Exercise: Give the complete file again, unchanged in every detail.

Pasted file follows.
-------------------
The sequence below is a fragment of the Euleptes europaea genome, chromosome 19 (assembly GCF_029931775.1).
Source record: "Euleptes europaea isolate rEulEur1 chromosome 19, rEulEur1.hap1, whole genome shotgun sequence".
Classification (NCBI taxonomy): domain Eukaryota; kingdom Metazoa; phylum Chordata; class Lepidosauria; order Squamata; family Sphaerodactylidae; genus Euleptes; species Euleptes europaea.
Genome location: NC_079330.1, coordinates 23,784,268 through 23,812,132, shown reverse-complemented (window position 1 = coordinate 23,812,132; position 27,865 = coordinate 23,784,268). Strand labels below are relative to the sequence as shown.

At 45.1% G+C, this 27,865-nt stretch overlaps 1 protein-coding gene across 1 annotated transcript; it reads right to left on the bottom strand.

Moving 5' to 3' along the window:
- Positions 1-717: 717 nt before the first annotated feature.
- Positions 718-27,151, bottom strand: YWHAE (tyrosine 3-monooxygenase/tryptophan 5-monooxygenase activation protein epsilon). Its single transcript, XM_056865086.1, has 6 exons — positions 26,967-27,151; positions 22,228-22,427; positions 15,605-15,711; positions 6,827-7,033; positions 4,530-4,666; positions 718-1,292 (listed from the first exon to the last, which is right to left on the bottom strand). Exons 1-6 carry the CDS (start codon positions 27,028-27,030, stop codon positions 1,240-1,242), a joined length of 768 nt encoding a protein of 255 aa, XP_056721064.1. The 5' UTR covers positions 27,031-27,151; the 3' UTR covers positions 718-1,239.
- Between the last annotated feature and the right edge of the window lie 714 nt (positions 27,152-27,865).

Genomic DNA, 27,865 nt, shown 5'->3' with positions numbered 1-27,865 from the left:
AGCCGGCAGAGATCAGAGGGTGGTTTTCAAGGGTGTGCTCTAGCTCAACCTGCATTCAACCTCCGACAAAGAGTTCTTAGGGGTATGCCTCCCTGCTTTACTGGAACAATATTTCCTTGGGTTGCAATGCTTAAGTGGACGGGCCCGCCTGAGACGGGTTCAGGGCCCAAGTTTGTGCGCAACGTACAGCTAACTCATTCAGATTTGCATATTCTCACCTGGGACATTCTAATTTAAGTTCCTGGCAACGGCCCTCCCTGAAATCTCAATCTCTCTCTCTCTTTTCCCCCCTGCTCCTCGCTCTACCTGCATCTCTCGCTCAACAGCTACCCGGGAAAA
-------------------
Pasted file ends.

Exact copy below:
The sequence below is a fragment of the Euleptes europaea genome, chromosome 19 (assembly GCF_029931775.1).
Source record: "Euleptes europaea isolate rEulEur1 chromosome 19, rEulEur1.hap1, whole genome shotgun sequence".
Classification (NCBI taxonomy): domain Eukaryota; kingdom Metazoa; phylum Chordata; class Lepidosauria; order Squamata; family Sphaerodactylidae; genus Euleptes; species Euleptes europaea.
Genome location: NC_079330.1, coordinates 23,784,268 through 23,812,132, shown reverse-complemented (window position 1 = coordinate 23,812,132; position 27,865 = coordinate 23,784,268). Strand labels below are relative to the sequence as shown.

At 45.1% G+C, this 27,865-nt stretch overlaps 1 protein-coding gene across 1 annotated transcript; it reads right to left on the bottom strand.

Moving 5' to 3' along the window:
- Positions 1-717: 717 nt before the first annotated feature.
- Positions 718-27,151, bottom strand: YWHAE (tyrosine 3-monooxygenase/tryptophan 5-monooxygenase activation protein epsilon). Its single transcript, XM_056865086.1, has 6 exons — positions 26,967-27,151; positions 22,228-22,427; positions 15,605-15,711; positions 6,827-7,033; positions 4,530-4,666; positions 718-1,292 (listed from the first exon to the last, which is right to left on the bottom strand). Exons 1-6 carry the CDS (start codon positions 27,028-27,030, stop codon positions 1,240-1,242), a joined length of 768 nt encoding a protein of 255 aa, XP_056721064.1. The 5' UTR covers positions 27,031-27,151; the 3' UTR covers positions 718-1,239.
- Between the last annotated feature and the right edge of the window lie 714 nt (positions 27,152-27,865).

Genomic DNA, 27,865 nt, shown 5'->3' with positions numbered 1-27,865 from the left:
AGCCGGCAGAGATCAGAGGGTGGTTTTCAAGGGTGTGCTCTAGCTCAACCTGCATTCAACCTCCGACAAAGAGTTCTTAGGGGTATGCCTCCCTGCTTTACTGGAACAATATTTCCTTGGGTTGCAATGCTTAAGTGGACGGGCCCGCCTGAGACGGGTTCAGGGCCCAAGTTTGTGCGCAACGTACAGCTAACTCATTCAGATTTGCATATTCTCACCTGGGACATTCTAATTTAAGTTCCTGGCAACGGCCCTCCCTGAAATCTCAATCTCTCTCTCTCTTTTCCCCCCTGCTCCTCGCTCTACCTGCATCTCTCGCTCAACAGCTACCCGGGAAAA